The success of Toy Story and Skrek are two CGI examples that I think of most when it comes to changing animation in America. Of course, it’s silly to point out only two examples, only two moments or studios (Pixar and DreamWorks here) as being responsible… but I think they are definitely noteworthy 🙂
Across the world in Japan, I kinda see Production IG as one similar driver of CGI integration into anime. Again, they’re obviously not the only studio doing so, but if I think of Ghost in the Shell in the mid-1990s and Innocence (among others) a little later on, I feel like there’s a clear line to 2009 when they released Oblivion Island: Haruka and the Magic Mirror.
Later in the review I do want to return to this rambling train of thought, but I should talk about the film itself sooner or later, huh?
Oblivion Island has a great fairy-tale feel, with perhaps a bit of Alice in Wonderland but a lot more Japanese folklore too, with a specific focus on kitsune. The hook for me was the idea that main character Haruka is drawn into a world of ‘forgotten things’, things which humans have left behind and have then been collected by fox-like creatures over the decades (and doubtless longer).
In fact, the scavengers have a motto: What You Neglect, We Collect, which is a pretty perfect description. When Haruka lands in the new world she is lucky enough to have a (reluctant at first) guide to show her around. And the Island is a pretty amazing place, where pretty much everything has been repurposed, from open books that function as seats on rail cars to gramophones deconstructed into chairs (okay, they’re both chairs :D).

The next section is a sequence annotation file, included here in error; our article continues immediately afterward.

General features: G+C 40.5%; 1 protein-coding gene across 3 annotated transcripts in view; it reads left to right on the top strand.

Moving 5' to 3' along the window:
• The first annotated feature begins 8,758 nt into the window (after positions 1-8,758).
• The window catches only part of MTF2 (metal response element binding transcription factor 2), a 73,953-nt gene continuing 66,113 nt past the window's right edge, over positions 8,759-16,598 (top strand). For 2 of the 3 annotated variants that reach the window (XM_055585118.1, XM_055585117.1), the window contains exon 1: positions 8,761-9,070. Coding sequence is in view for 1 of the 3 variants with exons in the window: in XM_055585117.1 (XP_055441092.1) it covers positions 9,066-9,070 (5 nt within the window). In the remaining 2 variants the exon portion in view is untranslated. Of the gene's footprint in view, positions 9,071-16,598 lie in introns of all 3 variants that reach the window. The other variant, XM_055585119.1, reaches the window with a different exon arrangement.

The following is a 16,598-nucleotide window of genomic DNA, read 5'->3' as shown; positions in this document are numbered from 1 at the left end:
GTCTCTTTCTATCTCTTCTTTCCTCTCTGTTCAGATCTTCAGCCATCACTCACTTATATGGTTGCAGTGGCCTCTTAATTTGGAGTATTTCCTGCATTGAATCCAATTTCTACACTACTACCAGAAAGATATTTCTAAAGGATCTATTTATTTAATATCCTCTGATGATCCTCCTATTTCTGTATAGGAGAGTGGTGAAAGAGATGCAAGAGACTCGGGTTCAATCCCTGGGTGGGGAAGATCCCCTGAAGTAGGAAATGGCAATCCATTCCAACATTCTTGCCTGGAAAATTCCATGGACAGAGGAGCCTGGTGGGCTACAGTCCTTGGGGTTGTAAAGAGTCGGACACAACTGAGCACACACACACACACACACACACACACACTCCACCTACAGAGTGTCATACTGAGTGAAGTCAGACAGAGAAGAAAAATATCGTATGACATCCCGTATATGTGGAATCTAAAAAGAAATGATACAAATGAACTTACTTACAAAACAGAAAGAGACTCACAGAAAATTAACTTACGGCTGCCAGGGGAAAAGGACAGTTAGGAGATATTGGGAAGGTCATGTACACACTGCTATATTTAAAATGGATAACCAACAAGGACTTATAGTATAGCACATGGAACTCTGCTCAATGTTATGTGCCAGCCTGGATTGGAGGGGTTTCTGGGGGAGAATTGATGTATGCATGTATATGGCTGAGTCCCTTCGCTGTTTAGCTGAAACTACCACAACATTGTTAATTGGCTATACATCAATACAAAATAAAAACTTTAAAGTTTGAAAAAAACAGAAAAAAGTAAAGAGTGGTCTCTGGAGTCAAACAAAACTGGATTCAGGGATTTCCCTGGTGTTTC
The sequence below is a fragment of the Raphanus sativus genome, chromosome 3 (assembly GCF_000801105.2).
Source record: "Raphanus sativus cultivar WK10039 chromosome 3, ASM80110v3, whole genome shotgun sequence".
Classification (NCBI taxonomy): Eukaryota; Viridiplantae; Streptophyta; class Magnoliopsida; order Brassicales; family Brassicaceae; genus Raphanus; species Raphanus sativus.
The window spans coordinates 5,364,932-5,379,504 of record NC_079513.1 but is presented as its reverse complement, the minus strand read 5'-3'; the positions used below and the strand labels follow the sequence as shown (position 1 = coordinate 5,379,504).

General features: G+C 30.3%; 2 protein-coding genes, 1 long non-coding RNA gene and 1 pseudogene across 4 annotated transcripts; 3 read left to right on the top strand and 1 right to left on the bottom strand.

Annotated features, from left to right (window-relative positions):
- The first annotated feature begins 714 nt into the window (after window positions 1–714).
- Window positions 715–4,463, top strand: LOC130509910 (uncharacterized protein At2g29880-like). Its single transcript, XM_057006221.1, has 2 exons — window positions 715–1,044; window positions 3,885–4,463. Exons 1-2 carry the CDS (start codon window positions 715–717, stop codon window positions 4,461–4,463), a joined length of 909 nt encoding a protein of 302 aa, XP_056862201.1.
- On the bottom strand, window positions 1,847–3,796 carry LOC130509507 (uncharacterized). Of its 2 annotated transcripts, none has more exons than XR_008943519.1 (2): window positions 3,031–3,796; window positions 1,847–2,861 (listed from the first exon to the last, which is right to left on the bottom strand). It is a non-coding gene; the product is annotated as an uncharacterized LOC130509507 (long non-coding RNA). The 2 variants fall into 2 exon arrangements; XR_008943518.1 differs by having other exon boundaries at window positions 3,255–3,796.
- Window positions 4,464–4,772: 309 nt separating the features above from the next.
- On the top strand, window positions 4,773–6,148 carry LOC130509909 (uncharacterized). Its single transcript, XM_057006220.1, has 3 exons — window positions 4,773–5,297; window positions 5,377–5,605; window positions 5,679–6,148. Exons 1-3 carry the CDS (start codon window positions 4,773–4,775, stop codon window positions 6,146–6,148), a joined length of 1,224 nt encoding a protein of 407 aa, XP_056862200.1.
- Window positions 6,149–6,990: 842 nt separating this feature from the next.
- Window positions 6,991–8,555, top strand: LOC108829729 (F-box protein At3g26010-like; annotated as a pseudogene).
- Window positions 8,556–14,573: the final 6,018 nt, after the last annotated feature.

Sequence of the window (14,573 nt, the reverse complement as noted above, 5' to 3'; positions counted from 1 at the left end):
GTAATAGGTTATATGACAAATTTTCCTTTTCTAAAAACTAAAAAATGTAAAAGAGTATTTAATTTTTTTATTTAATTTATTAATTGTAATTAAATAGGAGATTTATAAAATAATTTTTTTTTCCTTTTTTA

There’s even a hierarchy/currency to the items, with mirrors being prized above all else – exactly the object Haruka needs to recover; her own precious hand mirror.
The story unfolds at a steady pace as the search gets Haruka and Teo (her guide) mixed up with ruler of the island, Baron. Maybe as an adult you won’t find heaps of surprises but I think kids would be delighted in all the right places, and Teo’s a cute little guy too. It’s also cool to see that Haruka is no push-over either.
If I had to single out an issue… it was just the feeling that I didn’t love the movie – I ‘only’ liked it a lot. That’s not much of a criticism, is it? Maybe the climax was actually a little long but it was usually pretty exciting.
Okay, so finally I’m going to creep back toward the visuals – which is what I was slowly, slowly leading up to at the start.
I remember a certain amount of excitement and bold predictions from the media and creators during those changes to the animation world that I mentioned before, discussing the way new technology would revolutionise things (I remember a bit of that around the time of Appleseed for one).
You can still see that excitement in occasional special features included with physical releases, sometimes it’s even the same folks looking back and reflecting on how the predictions turned out a little differently (but not ‘wrong’ either).